In this paper I will discuss the influence of grades on student learning.  First I will consider whether grades enhance a student's learning.  Then I will discuss ways in which grades may undermine a student's education.  Finally, I will explain why grades are necessary, even though they have some disadvantages.

          One reason why such introductions are often taught to students is that they make the teacher's job easier (not interesting, mind you, just easier).  If a student announces up front that he's going to do three or four specific things, the teacher can decide right there at the first paragraph whether the student's topic and thesis constitute a suitable response to the assignment.  Such an easily accessible list of main ideas also gives the teacher a ready checklist, to make sure the student has done what he promised he would do.

          But if we think of real readers, not teachers who are reading essays only to grade them, then we can see how uninteresting and ineffective such an introduction is.  And let's face it, most readers are not teachers looking to grade what they read.  Besides, even most teachers would rather read interesting, well-written essays.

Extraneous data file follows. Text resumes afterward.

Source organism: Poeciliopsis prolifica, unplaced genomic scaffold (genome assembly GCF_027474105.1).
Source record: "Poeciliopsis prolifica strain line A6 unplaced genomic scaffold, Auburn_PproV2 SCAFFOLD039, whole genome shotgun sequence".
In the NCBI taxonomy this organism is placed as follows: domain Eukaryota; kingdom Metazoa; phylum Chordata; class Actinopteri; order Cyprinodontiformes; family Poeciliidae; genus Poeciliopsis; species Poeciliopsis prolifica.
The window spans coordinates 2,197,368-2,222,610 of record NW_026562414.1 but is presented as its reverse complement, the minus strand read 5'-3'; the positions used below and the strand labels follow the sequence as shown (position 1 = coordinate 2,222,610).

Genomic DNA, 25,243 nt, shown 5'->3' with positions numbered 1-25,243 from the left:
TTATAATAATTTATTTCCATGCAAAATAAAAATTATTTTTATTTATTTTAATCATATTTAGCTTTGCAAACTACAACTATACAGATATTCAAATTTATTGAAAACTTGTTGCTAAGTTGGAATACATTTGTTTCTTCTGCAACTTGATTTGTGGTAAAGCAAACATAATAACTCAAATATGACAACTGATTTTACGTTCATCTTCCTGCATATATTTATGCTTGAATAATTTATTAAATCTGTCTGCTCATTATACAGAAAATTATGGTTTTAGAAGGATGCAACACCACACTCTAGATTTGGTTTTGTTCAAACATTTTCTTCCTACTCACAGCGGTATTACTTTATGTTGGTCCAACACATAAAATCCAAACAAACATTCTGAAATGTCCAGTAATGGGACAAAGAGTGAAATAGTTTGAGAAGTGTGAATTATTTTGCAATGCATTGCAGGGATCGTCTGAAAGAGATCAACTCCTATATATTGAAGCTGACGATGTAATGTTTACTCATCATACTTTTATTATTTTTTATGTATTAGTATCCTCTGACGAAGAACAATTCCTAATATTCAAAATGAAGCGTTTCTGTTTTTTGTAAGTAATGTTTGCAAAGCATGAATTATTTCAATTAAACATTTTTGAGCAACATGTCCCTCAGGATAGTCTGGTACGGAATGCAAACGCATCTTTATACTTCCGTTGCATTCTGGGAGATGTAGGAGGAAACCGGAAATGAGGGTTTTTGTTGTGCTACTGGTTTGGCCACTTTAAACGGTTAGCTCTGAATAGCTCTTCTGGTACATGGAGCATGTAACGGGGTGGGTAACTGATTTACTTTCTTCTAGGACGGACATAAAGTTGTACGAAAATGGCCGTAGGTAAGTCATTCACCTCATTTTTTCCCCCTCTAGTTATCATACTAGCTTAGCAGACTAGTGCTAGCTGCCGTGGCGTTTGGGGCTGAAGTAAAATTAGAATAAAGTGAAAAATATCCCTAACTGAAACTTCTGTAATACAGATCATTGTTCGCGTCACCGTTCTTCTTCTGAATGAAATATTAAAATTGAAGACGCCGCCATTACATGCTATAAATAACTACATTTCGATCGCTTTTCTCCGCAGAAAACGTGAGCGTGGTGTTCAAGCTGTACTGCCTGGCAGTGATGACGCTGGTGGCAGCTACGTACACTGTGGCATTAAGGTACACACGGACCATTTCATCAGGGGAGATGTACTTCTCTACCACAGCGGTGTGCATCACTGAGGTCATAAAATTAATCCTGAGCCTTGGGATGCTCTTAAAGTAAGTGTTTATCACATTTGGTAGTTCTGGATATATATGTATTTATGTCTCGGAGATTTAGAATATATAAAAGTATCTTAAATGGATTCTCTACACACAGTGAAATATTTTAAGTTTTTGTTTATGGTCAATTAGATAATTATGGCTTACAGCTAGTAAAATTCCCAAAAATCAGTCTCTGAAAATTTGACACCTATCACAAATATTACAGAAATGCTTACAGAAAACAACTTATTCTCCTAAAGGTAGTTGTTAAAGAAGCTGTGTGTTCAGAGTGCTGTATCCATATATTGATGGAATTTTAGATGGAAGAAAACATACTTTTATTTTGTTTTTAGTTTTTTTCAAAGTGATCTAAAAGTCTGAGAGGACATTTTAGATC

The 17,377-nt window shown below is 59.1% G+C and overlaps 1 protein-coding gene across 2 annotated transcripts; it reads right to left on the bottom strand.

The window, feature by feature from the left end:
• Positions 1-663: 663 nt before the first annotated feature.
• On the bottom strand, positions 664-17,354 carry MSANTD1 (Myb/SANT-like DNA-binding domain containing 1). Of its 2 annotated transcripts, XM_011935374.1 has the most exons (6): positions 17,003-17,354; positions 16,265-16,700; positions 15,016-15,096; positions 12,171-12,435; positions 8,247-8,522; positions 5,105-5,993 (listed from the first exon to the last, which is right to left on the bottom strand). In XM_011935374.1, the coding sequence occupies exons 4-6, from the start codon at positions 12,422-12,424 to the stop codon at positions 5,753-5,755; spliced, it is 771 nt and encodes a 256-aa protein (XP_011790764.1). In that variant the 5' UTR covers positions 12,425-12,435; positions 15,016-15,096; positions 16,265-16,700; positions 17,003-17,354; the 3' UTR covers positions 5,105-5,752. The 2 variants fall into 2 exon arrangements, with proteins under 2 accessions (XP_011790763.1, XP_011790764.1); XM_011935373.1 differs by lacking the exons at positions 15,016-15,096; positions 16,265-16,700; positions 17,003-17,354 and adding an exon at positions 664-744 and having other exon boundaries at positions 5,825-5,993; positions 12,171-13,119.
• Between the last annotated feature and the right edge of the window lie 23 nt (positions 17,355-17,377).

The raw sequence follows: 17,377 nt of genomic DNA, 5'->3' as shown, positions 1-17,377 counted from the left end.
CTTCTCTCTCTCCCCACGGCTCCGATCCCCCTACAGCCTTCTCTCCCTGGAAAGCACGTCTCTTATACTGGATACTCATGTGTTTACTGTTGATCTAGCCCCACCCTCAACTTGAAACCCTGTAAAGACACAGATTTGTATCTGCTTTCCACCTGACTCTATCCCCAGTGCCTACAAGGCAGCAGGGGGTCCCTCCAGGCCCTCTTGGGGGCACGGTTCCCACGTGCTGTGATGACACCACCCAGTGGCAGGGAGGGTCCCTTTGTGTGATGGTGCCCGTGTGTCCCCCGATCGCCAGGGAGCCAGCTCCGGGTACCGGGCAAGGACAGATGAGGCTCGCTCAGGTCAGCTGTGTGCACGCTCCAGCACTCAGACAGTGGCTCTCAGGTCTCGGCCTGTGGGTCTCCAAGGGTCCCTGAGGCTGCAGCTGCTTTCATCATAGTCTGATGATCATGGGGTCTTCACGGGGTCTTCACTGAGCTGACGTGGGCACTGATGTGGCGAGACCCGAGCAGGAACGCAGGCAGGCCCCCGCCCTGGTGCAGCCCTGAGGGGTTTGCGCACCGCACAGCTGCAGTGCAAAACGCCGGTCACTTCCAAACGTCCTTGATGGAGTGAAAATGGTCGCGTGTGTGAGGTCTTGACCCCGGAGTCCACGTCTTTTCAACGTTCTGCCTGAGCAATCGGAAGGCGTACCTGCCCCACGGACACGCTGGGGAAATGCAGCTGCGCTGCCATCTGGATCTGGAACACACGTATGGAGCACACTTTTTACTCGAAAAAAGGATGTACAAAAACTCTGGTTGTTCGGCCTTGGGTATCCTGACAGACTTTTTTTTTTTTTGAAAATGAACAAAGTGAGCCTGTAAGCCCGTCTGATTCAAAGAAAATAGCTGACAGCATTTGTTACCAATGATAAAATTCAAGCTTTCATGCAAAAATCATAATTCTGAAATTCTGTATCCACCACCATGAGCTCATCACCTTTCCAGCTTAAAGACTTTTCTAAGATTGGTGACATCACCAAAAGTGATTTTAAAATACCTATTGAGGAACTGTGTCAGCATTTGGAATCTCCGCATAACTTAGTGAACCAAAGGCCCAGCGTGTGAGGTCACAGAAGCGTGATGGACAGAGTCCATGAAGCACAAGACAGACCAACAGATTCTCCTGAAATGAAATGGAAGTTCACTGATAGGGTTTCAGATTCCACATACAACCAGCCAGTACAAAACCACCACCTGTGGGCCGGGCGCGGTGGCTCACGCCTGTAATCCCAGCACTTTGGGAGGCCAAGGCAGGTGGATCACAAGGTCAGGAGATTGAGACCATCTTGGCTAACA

Another problem with such formulaic approaches to writing is that they bore the students who must do that sort of writing.  Even if the student lucks out and gets a topic he genuinely likes and wants to write about, having to force his ideas into a mind-numbing formula will soon drain away his enthusiasm for the project.  And if the student is not interested in what he is writing, his writing will not be interesting to read.